Is shrinking penis syndrome a delusion or a real thing?

July 11, 2018 by David Peter Mitchell, The Conversation
In the medical culture of the Bugis and Makassar peoples in Indonesia the word koroq means that the penis is actually shrinking, or retracting, but the Dutch in the 19th-century East Indies did not believe it was real. Credit: shutterstock

In the 19th century, the Dutch, who ruled over the then Netherlands East Indies (now Indonesia), encountered curious phenomena known as amok, latah and koro.

They were intrigued and puzzled, and proposed that these were psychiatric syndromes specific to the local culture. Amok is understood as an uncontrolled outburst of anger and latah as an exaggerated startle reflex, with Indonesian cultures modifying and interpreting these phenomena in specific local ways.

Koro is the least known of these three syndromes, being largely localised to South Sulawesi. In the medical culture of the Bugis and Makassar peoples, the word koroqmeans that the penis is actually shrinking, or retracting, but the Dutch did not believe this was real.

While they knew the penis was retractable on exposure to cold, they did not accept that other forms of retraction were possible. They adopted the word koroq, leaving out the glottal stop at the end of the word, and defined it as a delusional condition in which the patient mistakenly believes his penis is shrinking. This became the prevailing view in the international literature and appears in major psychiatric texts around the world.

The International Classification of Diseases (ICD), maintained by the World Health Organisation, is based on universal human biology rather than culture, so these peculiar culturally localised syndromes are listed in an appendix outside the main classification.

Delusion or state of anxiety?

In 1985, American psychiatrist Ronald Simons proposed that retraction of the penis in koro attacks was a protective reflex in fight-or-flight situations. A slight penis retraction, which normally occurs in anxiety states, can turn into a major panic attack with an extreme degree of retraction, due to a positive feedback loop – retraction causes anxiety, then anxiety causes more retraction, and so on.

Penis retraction as a protective reflex keeps the penis safe from injury in fight-or-flight situations in animals. In Simons' model this reflex is partially preserved in humans.

Simons' theory also offers an explanation of koro in terms of universal human biology rather than in culture. This proposal has not been widely accepted, however. The definition of koro as a kind of delusional disorder is still entrenched in the international literature.

In Indonesia, koro is treated by traditional healers, called dukun, who are often semi-literate villagers.

The dukuns certainly do not read the international medical literature and simply follow the healing methods of local oral traditions. Evidence from the practice of these healers fits better within Simons' panic attack model than with the concept of a delusional disorder.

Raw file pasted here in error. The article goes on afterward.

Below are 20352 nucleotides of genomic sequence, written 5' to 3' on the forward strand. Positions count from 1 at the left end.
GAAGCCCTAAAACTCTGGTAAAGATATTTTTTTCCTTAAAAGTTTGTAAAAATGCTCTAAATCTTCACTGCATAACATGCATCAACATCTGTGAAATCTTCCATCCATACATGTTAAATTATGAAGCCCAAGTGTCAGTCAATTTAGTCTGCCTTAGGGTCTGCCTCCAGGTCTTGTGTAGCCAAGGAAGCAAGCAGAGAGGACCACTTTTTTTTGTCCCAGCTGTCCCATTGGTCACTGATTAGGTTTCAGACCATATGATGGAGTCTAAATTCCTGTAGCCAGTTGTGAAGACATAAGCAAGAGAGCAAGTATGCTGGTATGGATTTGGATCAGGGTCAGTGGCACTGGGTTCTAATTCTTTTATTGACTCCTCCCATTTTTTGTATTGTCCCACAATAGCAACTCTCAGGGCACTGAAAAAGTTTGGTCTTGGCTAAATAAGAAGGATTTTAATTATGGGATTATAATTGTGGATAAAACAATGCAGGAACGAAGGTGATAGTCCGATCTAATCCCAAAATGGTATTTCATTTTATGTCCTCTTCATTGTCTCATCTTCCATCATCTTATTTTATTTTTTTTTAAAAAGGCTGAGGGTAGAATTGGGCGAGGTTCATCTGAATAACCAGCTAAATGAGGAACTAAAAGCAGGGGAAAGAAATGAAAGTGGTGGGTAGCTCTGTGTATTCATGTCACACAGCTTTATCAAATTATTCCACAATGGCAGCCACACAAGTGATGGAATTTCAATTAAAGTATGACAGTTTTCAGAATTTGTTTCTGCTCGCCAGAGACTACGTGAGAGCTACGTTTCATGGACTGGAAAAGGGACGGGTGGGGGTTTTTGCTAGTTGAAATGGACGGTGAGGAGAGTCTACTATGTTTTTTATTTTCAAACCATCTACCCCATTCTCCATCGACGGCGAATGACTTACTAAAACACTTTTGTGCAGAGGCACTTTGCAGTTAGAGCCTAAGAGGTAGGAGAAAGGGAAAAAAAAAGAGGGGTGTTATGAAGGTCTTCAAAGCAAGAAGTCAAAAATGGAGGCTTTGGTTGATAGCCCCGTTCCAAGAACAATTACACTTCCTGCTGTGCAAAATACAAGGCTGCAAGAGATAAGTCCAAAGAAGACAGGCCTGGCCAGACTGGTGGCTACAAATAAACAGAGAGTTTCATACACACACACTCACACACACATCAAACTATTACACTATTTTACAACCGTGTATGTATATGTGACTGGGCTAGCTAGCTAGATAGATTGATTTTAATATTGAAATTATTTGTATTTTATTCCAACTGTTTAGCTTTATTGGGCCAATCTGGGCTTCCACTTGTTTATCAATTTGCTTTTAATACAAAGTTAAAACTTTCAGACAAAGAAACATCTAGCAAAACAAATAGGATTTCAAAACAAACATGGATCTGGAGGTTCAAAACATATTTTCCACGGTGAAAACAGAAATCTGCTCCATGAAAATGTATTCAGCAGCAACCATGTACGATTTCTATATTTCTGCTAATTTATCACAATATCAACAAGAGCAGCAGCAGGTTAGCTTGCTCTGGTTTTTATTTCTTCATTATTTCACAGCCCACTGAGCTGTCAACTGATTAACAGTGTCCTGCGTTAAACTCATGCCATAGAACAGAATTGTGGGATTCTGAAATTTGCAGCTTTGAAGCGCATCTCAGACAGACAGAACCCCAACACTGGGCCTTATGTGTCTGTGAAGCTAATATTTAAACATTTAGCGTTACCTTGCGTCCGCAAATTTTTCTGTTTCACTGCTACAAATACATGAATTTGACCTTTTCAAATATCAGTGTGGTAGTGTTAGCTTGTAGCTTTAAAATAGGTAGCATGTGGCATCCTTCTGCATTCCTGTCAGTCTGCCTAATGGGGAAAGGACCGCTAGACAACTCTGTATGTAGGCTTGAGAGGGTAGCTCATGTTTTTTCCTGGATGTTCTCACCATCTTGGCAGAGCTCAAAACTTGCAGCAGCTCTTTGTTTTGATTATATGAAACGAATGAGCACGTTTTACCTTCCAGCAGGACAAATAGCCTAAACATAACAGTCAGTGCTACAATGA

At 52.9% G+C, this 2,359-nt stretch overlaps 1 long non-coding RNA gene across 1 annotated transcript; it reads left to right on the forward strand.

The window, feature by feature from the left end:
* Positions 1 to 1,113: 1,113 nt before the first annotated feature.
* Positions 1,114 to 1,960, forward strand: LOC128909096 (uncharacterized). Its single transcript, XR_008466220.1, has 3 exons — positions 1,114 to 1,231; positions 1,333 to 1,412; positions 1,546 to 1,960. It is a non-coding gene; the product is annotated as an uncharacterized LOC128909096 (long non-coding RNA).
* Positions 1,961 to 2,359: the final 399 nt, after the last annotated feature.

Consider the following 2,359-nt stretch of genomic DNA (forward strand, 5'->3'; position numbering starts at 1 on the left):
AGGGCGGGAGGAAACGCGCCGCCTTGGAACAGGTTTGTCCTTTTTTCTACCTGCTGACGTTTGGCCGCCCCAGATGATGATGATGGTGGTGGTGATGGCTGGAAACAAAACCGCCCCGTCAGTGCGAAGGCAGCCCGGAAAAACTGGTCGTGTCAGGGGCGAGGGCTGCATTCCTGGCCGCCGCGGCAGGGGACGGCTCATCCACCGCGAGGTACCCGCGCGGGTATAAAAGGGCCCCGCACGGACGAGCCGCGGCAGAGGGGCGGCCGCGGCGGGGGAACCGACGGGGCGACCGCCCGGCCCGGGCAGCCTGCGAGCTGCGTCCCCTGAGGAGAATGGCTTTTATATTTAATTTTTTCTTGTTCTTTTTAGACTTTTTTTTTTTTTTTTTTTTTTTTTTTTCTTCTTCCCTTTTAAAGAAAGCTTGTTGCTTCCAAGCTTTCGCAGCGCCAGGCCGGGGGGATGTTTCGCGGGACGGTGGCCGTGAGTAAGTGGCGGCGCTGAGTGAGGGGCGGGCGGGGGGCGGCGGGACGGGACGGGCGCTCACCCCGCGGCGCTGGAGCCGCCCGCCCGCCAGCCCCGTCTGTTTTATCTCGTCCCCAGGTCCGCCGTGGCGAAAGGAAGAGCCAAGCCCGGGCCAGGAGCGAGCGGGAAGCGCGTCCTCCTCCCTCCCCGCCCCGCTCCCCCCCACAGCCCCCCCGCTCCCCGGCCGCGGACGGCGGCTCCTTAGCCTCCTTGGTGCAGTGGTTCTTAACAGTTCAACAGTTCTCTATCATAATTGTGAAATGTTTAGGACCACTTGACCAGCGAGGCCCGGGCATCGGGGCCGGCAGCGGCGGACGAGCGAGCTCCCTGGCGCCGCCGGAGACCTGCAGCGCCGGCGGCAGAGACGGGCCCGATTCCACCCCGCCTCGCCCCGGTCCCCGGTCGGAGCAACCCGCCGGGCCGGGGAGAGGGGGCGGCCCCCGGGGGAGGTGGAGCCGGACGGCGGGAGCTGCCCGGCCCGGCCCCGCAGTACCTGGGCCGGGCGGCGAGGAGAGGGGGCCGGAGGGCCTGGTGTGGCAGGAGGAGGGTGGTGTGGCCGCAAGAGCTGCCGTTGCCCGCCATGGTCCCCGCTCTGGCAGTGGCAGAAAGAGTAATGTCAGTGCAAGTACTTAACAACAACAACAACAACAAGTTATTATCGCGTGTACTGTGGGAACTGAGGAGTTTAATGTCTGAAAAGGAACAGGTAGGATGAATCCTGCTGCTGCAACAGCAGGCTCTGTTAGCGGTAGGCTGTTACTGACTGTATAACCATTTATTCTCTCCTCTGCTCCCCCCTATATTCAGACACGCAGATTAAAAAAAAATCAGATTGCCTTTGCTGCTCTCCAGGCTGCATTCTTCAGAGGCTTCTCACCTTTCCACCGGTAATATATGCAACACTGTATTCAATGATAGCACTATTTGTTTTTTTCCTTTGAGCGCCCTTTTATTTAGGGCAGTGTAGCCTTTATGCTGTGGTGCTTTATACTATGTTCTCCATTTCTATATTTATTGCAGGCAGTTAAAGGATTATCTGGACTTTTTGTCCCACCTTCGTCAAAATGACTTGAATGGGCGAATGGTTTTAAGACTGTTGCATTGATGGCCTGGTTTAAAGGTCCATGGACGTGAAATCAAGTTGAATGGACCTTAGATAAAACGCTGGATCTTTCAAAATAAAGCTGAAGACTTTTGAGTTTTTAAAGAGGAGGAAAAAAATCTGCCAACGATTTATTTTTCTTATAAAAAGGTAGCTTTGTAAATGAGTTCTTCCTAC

When a patient arrives in a state of panic saying his penis is shrinking, the dukun takes the complaint at face value. He administers his treatments, thus relieving the panic and allowing the retracted penis to return to its normal condition.

If koro is understood as a , this recovery is not surprising since panic attacks normally escalate to a peak and then rapidly subside, so the dukun is simply facilitating a natural resolution.

Where else in Indonesia?

These retraction panic syndromes occur in several regions in Indonesia. The first records are from South Sulawesi where koro was described in 1859. Only in the last few decades has significant evidence emerged in other regions.

In west and central Flores the retraction panic syndrome is known as ru'u pota, "shrinking magic". The local newspaper Flores Post reported an epidemic of hundreds of cases in Ende from October 5 to 7, 1999.

Hina Panjarra of Waingapu, a dukun and fan of former president Megawati Soekarnoputri, in his home with his special massage oil. Credit: David Peter Mitchell

In eastern Sumba it is known as hei lulu, "everything goes up". In the Belu district of Timor it is known as lulik oan subaran, "the little sacred thing is hiding itself". Reports of these conditions appear in local newspapers or the reports of local anthropologists, but never in medical journals.

Story of a koro healer

Because of the uncertainty surrounding Simons' theory, when I heard in 2002 of a Sumbanese dukun on the outskirts of Waingapu, who was well known for curing koro, I decided to pay him a visit.

Umbu Hina Panjarra was a pig farmer and a big fan of Megawati, the previous president of Indonesia, and he was keen to talk. He told us that not just ordinary villagers but also important government officials would be driven urgently to his humble earthen-floored house, often with a string tied around their penis to prevent it disappearing.

Hina would give a vigorous massage, working upwards from the calf and thighs, and downwards from the abdominal muscles, as if driving some bodily energy towards the shrunken penis. It was essential to work vigorously, he explained, and apply painful levels of pressure.

His style was that of an enthusiastic showman. He liked to have his patient stripped naked as he worked so that the improving state of the penis could be seen, and the drama of removing the string was a sign that both healer and patient were now confident the crisis was passing.